And they’ll forget the music though they paid $35 plus $5 and really love the CD they bought for $20 even though the boys at Eddie’s Pizza call it heroin music when Red meets them out back to smoke out in the rental car he’s driving because that 67-year-old maniac made that illegal left turn in front of him back in Stockton, but the cops wanted him to pay so Red took them to court, the whole lot, and Michelle was a witness even though it was the woman who’d be his wife who was sitting alongside him and who’d got a bloody lip and who Red took to bed ripe with young lust as soon as he’d got home and right after he’d breathlessly called his State Farm agent. And nobody’s paying Red because the oldster's old and married and established and Red's young and not. And all those UOP sorority girls saw what happened or maybe they didn’t but anyway Red's got a rental car and it’s a hot Chevy and it drives fast but it sucks away the pizza-delivery tips because when you roll up in a car like that and leave the motor running on the poor side of town everybody thinks you’ve got more money than they do, which may or may not be but they don’t know, and Red doesn’t know, that he's not going to get any money back for this rental car and he's going to have to pay back grandma’s credit card and no one knows Red's going to be unemployed but somehow score these ticket and buy bud and the other grandma’s going to spot him enough money to get new wheels and here he is and he loves the music but it feels like it might rain and the acid still might work.

Now they’re pushing through the crowd and it’s all red, white and blue jeans and young female belly flesh and treated hair shining the stage lights back all crazy as the reflections outside should have been when Red was driving. It’s Amy who runs up and who Red has loved since he was 12 and who he gave that smoky red marble because it was the best one in his collection and who didn’t have any idea what that meant, but took it in her pale hand and said “Pretty.” She was. They all press close but there’s no need to touch her cause Red's got magazines and a steady. Amy keeps yelling and her shrill voice is splitting Red's head and Jon can’t stand to collide with sweat. Matt’s hollering red round face is slack and he might be losing it and Red's going to hurl if he stays in the pit with these people so the three of them and maybe Michelle who they all liked but were never quite sure if she was along or not is probably tagging behind.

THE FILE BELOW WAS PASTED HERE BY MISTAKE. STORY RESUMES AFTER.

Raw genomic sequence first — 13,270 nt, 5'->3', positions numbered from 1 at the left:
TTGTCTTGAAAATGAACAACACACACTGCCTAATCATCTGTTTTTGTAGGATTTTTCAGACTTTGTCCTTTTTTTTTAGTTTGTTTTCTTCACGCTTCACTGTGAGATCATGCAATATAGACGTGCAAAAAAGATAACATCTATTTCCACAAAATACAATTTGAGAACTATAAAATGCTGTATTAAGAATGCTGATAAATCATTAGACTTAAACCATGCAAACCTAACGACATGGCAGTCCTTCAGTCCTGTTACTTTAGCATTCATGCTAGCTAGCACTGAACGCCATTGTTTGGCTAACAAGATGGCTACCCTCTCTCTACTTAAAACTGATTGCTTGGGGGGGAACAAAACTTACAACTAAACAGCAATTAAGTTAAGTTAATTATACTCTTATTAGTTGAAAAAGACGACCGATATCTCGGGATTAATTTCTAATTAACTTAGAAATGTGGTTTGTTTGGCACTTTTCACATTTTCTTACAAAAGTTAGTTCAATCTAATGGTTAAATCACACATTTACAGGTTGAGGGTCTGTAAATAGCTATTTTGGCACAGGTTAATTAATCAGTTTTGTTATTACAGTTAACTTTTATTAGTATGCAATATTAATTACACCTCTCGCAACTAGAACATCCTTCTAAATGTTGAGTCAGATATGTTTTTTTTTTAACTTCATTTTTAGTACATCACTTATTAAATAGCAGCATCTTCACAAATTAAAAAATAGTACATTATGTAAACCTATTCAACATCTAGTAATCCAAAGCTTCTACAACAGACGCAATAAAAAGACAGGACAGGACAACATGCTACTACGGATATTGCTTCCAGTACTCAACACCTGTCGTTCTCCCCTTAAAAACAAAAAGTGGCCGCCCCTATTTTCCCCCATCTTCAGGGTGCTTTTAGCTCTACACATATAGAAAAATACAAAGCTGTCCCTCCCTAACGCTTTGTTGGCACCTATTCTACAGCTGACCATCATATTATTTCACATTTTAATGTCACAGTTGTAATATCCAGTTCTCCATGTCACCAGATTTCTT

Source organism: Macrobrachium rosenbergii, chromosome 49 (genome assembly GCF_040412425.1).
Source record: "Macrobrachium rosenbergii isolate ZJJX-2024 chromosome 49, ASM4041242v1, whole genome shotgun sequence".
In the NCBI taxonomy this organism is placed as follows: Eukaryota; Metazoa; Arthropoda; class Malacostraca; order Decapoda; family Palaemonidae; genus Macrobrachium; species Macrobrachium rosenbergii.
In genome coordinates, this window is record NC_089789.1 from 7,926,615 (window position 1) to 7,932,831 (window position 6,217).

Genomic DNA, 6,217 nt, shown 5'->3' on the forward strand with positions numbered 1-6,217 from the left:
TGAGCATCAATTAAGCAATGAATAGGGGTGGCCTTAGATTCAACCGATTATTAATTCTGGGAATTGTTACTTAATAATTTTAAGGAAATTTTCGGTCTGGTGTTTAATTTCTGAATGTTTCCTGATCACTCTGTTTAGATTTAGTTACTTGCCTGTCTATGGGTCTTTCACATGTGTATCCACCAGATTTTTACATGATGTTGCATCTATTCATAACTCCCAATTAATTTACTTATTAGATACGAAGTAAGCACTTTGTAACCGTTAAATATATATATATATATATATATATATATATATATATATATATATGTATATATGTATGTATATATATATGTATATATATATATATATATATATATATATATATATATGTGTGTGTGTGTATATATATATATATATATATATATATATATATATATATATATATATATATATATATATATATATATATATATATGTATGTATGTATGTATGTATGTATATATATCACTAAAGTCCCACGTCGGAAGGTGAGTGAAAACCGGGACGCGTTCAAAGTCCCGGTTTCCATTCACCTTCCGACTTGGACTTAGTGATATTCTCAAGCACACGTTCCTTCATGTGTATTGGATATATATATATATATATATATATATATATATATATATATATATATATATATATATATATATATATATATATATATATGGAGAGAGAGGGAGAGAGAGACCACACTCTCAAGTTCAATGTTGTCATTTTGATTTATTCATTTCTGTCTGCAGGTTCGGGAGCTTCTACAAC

And Red leaves that flesh press to join the empty seats and the stoners his parents’ age up in the rafters where you can see Tom York’s back and the acoustics are still good. Down below, the mass ornament surges and sways and even though he’d never read Kracauer, Red knew what he was looking at and it was seething and the acid might finally be working. The crowd moves like a violent-colored speckled worm and the music comes up and hours pass before they’re driving home and nobody’s fried even a little, they’re pretty sure.

Amy’d been through the floor on her back, lost self-awareness and crossed over to her old self through the first-aid tent. And Red knew she was like this, that she’d done this sort of thing before, and he kind of cries when he looks back and compares notes and realizes that while most of them are out, she’s still there in Arizona rehab tied to a machine that loves her like a liver and she’s got old scars on her wrists but he doesn’t even know how old or how many and whether she’s got other scars or cigarette burns all up her arms and legs like Matt.

Red knew she needed guys but he was never one of them, and Red knew she needed the night and a bottle and maybe some pills to wash down on her Sacramento balcony with roommates out drinking too late to call the cops until she’s blue and cold and crisis and her baby’s at home sleeping in the crib near Baby Boomer gramma and grandpa who never thought their religion would fail their children. And when Amy called Red that cold night in El Cerrito, from that same sad apartment in Sac where she’d hasten her dying, she’d wanted him to pick up her friend who was wandering around near the Haight with sick veins and red eyes and a lesbian grin on her 14-year-old face and she wants Red to get her to Amtrak to L.A. because her parents are so hateful and she’s got friends down there who’ll take care of her. “Dix, You know what it’s like.” And Red looks into his wife’s dark eyes and sees $80 of green swirling in the toilet for the last time and he looks at that red marble in that pale hand and he hangs up the phone.

© Red Dixon PizzaManDixon@aol.com